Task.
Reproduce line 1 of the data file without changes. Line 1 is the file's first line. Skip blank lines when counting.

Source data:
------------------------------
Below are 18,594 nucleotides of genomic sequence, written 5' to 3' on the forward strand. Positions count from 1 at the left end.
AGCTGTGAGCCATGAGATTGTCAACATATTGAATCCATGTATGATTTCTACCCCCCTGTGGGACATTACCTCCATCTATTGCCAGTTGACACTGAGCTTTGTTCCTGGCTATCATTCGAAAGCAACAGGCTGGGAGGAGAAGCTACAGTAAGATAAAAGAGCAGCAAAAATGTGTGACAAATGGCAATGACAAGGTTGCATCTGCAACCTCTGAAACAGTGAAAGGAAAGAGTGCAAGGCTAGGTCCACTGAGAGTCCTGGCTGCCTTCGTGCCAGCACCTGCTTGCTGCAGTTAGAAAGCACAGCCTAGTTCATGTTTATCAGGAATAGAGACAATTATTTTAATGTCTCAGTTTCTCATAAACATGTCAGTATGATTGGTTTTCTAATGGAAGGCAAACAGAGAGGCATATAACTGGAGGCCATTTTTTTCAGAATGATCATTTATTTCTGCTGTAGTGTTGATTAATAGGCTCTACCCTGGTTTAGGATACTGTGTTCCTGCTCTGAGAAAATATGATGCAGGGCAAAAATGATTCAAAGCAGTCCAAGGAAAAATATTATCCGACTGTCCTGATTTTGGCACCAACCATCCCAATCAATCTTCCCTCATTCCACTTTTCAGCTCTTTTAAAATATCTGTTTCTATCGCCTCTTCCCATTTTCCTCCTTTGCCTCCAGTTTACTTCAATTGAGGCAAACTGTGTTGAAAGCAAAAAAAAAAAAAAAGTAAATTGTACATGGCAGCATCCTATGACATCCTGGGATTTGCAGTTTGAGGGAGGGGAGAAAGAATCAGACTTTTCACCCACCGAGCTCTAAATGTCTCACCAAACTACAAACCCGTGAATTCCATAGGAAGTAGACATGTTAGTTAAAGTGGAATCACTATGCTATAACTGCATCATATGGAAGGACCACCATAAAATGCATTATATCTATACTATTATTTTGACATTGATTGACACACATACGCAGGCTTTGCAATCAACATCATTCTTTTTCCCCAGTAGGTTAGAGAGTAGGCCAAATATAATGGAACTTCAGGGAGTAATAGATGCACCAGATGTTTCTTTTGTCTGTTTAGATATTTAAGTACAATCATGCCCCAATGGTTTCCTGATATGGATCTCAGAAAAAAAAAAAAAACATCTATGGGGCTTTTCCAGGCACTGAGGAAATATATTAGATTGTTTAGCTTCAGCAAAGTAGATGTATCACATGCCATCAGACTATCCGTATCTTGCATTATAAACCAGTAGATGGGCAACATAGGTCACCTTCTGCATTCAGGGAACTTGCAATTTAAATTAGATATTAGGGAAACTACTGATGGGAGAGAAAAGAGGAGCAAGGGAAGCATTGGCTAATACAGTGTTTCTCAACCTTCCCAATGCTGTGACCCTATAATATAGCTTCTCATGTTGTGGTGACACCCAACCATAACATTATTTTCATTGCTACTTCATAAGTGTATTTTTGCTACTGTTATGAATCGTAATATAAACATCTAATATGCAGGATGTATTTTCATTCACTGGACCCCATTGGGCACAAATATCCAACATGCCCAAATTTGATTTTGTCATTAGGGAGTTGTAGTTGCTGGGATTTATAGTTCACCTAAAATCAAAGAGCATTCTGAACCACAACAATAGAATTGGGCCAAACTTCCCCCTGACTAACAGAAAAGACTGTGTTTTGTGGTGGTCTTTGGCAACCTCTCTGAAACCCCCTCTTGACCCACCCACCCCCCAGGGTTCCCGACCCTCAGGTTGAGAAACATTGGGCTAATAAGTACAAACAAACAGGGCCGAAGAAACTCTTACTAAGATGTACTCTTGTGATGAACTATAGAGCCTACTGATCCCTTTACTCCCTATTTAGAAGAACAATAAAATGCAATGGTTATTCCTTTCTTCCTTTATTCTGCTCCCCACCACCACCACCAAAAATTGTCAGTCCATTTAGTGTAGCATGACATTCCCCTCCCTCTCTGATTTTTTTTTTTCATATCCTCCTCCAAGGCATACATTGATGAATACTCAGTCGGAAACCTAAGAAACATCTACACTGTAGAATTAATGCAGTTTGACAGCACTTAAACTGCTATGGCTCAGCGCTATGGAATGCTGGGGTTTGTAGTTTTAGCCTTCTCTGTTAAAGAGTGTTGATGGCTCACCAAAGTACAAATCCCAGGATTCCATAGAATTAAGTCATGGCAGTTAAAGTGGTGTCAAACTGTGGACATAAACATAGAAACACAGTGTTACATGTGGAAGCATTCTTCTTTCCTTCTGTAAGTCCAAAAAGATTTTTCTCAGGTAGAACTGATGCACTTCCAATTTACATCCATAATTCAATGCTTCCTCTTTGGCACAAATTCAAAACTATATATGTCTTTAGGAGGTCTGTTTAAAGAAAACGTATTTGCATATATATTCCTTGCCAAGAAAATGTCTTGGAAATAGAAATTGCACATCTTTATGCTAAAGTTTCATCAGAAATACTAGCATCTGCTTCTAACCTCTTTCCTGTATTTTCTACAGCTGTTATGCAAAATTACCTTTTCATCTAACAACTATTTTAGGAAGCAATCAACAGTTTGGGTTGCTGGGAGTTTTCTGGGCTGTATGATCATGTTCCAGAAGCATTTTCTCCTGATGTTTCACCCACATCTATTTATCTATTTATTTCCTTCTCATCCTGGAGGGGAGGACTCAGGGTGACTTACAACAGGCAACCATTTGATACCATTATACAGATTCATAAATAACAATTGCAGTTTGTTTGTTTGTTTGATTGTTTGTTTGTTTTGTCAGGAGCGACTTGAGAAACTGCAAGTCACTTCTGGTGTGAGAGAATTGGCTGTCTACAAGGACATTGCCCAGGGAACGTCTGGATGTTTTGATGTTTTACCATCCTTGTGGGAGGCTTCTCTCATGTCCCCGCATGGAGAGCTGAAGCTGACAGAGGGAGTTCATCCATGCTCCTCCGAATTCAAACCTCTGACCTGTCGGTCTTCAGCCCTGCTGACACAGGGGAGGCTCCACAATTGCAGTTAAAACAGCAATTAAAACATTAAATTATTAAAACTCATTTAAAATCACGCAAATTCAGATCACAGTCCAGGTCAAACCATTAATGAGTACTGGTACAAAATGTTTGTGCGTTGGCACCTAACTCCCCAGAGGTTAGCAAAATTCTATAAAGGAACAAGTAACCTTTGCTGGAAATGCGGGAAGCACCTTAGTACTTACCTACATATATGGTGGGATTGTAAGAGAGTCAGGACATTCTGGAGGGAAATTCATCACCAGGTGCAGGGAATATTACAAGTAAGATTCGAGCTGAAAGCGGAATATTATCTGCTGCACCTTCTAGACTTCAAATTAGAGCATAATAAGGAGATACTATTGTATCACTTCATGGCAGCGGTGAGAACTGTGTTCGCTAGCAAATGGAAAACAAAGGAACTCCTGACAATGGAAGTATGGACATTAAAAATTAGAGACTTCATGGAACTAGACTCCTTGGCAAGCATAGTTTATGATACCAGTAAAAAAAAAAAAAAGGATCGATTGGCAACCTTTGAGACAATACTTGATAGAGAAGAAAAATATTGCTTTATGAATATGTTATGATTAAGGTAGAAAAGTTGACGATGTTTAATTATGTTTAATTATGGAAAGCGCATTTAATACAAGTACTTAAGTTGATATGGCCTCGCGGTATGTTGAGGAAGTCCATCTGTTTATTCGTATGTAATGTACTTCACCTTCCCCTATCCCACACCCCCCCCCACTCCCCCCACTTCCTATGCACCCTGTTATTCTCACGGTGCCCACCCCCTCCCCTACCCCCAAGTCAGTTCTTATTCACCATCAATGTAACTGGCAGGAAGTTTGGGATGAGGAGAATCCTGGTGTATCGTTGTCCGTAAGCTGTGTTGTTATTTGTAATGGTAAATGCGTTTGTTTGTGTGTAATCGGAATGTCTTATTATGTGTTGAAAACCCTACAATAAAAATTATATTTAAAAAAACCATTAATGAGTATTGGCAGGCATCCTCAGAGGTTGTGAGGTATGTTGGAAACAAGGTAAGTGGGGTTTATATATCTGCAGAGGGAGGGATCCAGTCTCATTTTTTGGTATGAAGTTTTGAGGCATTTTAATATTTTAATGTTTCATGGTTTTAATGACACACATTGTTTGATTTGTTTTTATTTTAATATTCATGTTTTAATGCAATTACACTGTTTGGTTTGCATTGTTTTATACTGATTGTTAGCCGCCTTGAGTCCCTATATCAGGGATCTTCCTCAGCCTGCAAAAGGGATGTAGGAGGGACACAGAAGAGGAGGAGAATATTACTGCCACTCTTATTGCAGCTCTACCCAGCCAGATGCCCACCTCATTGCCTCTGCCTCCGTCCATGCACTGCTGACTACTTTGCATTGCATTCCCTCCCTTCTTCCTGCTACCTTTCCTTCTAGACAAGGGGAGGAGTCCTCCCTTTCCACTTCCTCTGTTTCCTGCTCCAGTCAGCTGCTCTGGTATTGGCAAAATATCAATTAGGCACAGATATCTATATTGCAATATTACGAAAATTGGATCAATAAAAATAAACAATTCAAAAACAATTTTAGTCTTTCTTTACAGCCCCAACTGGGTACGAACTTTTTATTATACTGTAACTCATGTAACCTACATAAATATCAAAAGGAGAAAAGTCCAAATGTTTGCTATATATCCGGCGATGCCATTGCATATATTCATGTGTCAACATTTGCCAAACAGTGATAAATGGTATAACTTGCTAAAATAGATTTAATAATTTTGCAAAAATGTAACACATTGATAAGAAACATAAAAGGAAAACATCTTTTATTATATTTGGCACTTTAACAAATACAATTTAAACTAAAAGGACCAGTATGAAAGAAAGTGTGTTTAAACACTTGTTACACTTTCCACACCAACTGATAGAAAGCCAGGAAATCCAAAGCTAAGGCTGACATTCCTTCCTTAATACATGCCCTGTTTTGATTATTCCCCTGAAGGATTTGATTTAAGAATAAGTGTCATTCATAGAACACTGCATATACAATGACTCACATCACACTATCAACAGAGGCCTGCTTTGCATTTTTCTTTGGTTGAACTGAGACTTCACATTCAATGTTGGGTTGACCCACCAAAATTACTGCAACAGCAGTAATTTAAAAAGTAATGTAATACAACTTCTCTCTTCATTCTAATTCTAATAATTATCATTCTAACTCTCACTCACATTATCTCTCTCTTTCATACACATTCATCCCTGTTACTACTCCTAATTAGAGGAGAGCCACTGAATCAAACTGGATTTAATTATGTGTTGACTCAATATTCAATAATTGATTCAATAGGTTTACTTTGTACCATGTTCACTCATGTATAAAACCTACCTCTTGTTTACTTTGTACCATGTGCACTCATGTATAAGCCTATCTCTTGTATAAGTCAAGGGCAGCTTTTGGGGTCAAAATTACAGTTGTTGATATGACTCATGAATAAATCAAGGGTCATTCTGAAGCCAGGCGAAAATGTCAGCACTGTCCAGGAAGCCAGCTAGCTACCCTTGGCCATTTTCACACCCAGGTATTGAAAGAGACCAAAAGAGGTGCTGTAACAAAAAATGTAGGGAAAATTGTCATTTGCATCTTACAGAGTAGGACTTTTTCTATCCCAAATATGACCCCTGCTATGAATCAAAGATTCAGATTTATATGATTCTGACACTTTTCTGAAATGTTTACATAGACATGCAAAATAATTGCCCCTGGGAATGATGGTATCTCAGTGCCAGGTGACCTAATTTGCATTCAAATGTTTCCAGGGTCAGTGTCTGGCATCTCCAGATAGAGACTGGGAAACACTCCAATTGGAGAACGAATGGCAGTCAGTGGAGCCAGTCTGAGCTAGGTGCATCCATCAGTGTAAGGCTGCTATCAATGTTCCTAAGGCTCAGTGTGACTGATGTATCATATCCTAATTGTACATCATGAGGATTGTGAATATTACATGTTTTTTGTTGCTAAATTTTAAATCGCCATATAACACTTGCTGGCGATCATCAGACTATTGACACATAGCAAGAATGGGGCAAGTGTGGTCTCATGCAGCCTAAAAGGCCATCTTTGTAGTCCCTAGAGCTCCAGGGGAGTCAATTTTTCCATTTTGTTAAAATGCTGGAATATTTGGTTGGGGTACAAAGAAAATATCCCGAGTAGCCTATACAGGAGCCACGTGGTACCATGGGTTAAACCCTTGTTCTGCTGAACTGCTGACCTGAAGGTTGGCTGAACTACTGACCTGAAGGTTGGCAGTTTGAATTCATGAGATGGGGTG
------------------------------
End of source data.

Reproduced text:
Below are 18,594 nucleotides of genomic sequence, written 5' to 3' on the forward strand. Positions count from 1 at the left end.